For me, the festive period is associated with cosy nights in, dreaming of snow on Christmas Day, and hardly having my hand out of a tin of Quality Street chocolates. However, spending this December and celebrating Christmas in Perth, Western Australia, has turned everything I know about Christmas on its head. It’s all about cold beers in ‘stubbies,’ days at the beach, and not being able to eat so many mince pies, as I can no longer hide behind the winter layers. Despite this, I’m quite excited to dip in the pool on Christmas day to cool off, rather than putting on gloves to warm up when stepping outside.
Switching from six degrees in England to 37 degrees in Perth, within twenty-one hours of travel, was overwhelming at first. Not to mention, there were four straight days of forty-degree heat nearing the end of my first week, which has not happened since 1972. So, I had to ease myself into the roaring heat little by little, only spending half an hour at a time in the sun before retreating into the comforting arms of an air-conditioned bungalow.
What makes the transition to a brief stint of summer a whole lot easier is that Australia celebrates Christmas similar to back at home, but with an Australian twist
At home, I prefer to do this anyway, mainly because my pale-self burns so quickly and I have to be busy doing something to justify being in the sun, not sunbathing. Yet, when you’ve got the opportunity to see the Australian bush, beautiful coastlines, and spend all day listening to the waves crash against the shore, you really cannot moan. Despite the hot temperatures and the roaring bushfires only 80 kilometres up the road, I’d much rather be resting in the shade then warming up indoors. After all, this is a once in a lifetime trip, so wasting time wishing I was back home isn’t an option.
What makes the transition to a brief stint of summer a whole lot easier is that Australia celebrates Christmas similar to back at home. In the city, Christmas lights of giant golden kangaroos, and St George’s Cathedral projecting images of Father Christmas playing on the beach and snorkelling in coral reefs kept me in Christmas spirit, but with an Australian twist. Even the Christmas decorations in smaller towns had me feeling festive. A favourite of mine was the main street of Cowaramup, a town specialising in dairy products, having statues of cows and calves wearing Rudolf antlers, father Christmas hats, and tinsel around their necks. So, although celebrating Christmas on the other side of the world is a significant change, I know I’m not missing out on the lead up to Christmas.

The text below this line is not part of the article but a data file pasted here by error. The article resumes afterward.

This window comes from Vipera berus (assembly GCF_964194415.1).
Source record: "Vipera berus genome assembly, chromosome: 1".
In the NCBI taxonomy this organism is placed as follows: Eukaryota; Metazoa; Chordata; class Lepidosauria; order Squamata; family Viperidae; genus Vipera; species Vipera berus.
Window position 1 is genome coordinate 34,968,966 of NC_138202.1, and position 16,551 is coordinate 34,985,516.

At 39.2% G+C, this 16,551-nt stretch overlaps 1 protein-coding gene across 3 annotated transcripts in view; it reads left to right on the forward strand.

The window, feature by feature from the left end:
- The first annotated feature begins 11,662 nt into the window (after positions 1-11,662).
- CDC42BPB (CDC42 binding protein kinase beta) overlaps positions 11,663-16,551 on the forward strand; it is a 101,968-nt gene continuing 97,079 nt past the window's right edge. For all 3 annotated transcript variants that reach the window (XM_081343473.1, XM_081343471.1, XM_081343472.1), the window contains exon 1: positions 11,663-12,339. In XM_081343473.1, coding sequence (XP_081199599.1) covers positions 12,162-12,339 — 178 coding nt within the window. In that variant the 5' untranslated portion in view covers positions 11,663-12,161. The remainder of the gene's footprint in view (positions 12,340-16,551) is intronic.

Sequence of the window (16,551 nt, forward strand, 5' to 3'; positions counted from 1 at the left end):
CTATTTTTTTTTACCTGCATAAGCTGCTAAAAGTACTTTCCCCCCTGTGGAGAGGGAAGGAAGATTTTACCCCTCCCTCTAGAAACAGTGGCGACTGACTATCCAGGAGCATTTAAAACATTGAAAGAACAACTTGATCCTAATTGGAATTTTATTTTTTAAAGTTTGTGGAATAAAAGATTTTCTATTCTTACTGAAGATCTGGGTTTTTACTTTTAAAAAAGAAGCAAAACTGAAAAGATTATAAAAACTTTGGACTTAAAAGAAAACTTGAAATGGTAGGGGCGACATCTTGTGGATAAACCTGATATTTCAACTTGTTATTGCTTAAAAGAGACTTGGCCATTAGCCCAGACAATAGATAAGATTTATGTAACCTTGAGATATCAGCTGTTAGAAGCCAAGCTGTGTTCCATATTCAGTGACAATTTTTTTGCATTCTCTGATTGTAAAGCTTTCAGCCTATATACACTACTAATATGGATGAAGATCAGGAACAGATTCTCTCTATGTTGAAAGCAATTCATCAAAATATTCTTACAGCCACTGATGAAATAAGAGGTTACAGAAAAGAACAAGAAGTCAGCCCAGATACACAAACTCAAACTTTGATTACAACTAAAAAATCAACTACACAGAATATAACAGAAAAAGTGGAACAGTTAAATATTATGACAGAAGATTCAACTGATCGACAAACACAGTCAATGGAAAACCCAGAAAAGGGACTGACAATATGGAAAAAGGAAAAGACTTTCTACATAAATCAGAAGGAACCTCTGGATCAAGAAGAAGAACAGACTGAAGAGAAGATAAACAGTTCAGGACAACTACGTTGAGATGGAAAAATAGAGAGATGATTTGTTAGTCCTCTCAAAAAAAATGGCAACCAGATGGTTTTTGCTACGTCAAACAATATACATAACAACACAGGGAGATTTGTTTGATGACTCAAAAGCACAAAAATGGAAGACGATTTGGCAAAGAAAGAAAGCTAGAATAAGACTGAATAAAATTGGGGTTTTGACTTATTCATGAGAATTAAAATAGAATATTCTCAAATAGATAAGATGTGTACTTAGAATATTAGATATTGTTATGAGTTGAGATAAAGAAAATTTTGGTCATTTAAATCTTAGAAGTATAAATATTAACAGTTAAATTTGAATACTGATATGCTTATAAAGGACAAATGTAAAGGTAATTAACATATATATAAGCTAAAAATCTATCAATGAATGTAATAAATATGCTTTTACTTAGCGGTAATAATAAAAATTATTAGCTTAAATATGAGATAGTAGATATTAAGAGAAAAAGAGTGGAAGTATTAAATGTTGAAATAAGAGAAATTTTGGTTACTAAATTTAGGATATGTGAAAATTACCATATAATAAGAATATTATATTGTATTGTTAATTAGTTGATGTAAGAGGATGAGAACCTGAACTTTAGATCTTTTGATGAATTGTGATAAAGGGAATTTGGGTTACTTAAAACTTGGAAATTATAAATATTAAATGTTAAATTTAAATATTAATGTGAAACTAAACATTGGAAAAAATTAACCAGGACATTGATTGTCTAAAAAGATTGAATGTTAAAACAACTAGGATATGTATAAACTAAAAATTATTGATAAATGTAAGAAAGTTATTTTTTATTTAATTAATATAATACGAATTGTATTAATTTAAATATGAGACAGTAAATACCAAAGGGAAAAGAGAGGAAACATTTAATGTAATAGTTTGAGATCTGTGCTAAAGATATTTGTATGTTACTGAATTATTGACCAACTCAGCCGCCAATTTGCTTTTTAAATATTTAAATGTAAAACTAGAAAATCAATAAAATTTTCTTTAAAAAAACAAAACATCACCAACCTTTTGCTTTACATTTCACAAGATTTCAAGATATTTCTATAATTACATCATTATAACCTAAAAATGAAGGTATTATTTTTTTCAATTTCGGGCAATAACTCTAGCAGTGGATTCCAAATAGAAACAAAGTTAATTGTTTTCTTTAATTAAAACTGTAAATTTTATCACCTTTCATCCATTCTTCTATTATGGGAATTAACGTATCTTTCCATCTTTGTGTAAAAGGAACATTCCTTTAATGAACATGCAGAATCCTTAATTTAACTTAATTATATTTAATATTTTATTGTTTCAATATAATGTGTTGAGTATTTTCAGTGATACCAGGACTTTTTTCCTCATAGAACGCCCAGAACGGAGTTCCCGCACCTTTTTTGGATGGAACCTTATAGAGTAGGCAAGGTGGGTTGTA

One thing I think the UK should take note of, however, is how the Australians are a little bit more relaxed when it comes to Christmas shopping. You can walk down a Highstreet or in a shopping centre without every shop window beckoning you in, claiming to sell ‘perfect gift for Christmas.’ I believe this makes the holidays a lot more about what matters most, which is spending time with family and friends. From my observations, there is no panic to make sure everyone we know is gifted with at least a Lynx deodorant set or a box of Maltesers. Buying less is also great for the environment, with the UK dealing with millions of tonnes of Christmas waste each year.
Having barbeques most nights and the ice-cold drinks at the beach make for a relaxing break from a busy first term, however, part of me is wondering if Christmas dinner is going to be as good and as enjoyable to eat here in Australia
In terms of Christmas food, Australia will never compare to the UK. Don’t get me wrong, having barbeques most nights and the ice-cold drinks at the beach make for a relaxing break from a busy first term, however, part of me is wondering if Christmas dinner is going to be as good and as enjoyable to eat here in Australia. For many Australians, seafood plays a larger part than in the UK, with many eating fresh prawns, crabs, and crayfish before dinner, with fruits like cherries also coming into season. In the afternoon, Christmas dinner features cold meats and vegetables like pumpkin and green beans. Plus, pavlova is becoming more common for dessert, which is a lot cooler than the alternative of hot Christmas pudding and custard.
So, although similarities to the UK are definitely there, the warm weather isn’t conducive to having most things piping hot as we have it in Britain. In this sense, the dinner may not be as rewarding to eat than the dinner I’m used to back home, but the seafood, cherries, and salad at lunch will make up for it, I’m sure.
Overall, I am enjoying how upside-down Christmas is Downunder. Celebrating in the sun makes for a great change to my usual celebrations. Still, it will never compare to back home, especially since I’m celebrating away from my mum and baby brother. So, although I absolutely recommend mixing Christmas up one year and travelling abroad, I wouldn’t make it a habit. It sounds strange, but the UK has it more or less spot on when It comes to Christmas. Even though the grizzly cold weather and tedious Christmas shopping can be annoying, it’s all worth it on Christmas day. Yet, whatever the weather, I’m still in the festive spirit and I hope you are too. Merry Christmas!